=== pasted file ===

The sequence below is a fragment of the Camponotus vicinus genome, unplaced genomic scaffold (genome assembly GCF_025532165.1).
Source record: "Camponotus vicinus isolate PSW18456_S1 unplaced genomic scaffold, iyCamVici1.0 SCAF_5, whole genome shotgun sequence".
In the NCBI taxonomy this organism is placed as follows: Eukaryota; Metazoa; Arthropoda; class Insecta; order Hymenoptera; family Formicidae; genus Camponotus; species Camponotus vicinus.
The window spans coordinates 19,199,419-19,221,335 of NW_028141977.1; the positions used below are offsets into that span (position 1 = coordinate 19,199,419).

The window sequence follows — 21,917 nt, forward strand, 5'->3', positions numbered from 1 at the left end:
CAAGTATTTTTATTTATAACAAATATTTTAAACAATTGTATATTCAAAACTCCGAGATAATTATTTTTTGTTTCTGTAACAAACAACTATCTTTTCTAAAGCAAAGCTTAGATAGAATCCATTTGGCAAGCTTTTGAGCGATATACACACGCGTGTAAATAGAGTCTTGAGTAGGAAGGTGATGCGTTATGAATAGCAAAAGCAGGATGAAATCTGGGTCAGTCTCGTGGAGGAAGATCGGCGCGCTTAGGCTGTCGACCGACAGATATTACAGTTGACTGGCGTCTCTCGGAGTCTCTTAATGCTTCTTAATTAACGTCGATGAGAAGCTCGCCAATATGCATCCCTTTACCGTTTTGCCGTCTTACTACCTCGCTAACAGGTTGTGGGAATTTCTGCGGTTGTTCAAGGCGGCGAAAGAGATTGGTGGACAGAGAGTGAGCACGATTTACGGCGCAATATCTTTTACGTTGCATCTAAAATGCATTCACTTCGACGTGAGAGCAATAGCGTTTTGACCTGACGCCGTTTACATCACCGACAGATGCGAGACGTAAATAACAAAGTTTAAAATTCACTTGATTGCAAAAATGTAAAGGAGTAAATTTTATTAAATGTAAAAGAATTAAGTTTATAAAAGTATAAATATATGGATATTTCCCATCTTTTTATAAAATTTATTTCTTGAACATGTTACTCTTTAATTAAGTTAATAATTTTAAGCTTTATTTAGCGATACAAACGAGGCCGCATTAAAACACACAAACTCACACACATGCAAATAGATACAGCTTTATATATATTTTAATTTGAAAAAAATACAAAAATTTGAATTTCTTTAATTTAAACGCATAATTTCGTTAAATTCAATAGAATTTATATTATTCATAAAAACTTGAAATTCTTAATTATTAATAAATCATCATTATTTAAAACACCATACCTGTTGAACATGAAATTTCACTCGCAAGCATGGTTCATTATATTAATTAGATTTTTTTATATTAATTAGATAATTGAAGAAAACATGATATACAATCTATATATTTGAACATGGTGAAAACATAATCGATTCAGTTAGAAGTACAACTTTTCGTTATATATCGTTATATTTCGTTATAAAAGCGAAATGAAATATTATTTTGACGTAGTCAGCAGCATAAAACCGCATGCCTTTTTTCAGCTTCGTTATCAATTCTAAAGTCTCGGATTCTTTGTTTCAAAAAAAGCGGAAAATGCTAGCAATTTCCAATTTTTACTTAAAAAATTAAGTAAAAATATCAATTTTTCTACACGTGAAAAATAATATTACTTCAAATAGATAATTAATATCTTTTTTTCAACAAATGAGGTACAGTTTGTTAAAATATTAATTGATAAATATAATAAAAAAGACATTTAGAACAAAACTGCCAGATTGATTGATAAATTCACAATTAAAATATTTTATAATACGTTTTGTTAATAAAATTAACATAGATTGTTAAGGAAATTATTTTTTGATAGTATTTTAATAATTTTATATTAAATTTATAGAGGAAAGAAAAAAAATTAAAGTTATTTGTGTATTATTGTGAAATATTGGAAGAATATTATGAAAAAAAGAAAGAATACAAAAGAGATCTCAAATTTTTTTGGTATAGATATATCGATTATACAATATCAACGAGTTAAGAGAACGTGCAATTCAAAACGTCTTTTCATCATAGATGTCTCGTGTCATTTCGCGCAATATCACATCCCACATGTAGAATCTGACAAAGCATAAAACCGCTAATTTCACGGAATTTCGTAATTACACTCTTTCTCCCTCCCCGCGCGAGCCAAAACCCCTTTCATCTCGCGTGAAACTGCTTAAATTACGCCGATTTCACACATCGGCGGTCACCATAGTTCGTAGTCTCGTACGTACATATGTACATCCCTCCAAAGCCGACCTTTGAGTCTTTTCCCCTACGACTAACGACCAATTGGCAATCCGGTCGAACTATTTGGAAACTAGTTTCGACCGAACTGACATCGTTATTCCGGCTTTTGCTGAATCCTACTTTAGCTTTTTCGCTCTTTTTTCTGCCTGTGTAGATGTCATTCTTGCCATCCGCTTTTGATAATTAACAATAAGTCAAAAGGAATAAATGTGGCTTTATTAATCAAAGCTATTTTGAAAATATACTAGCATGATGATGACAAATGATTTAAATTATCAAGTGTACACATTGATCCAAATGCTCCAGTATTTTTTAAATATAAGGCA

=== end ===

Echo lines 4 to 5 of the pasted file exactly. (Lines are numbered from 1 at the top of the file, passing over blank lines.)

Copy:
The window spans coordinates 19,199,419-19,221,335 of NW_028141977.1; the positions used below are offsets into that span (position 1 = coordinate 19,199,419).

The window sequence follows — 21,917 nt, forward strand, 5'->3', positions numbered from 1 at the left end: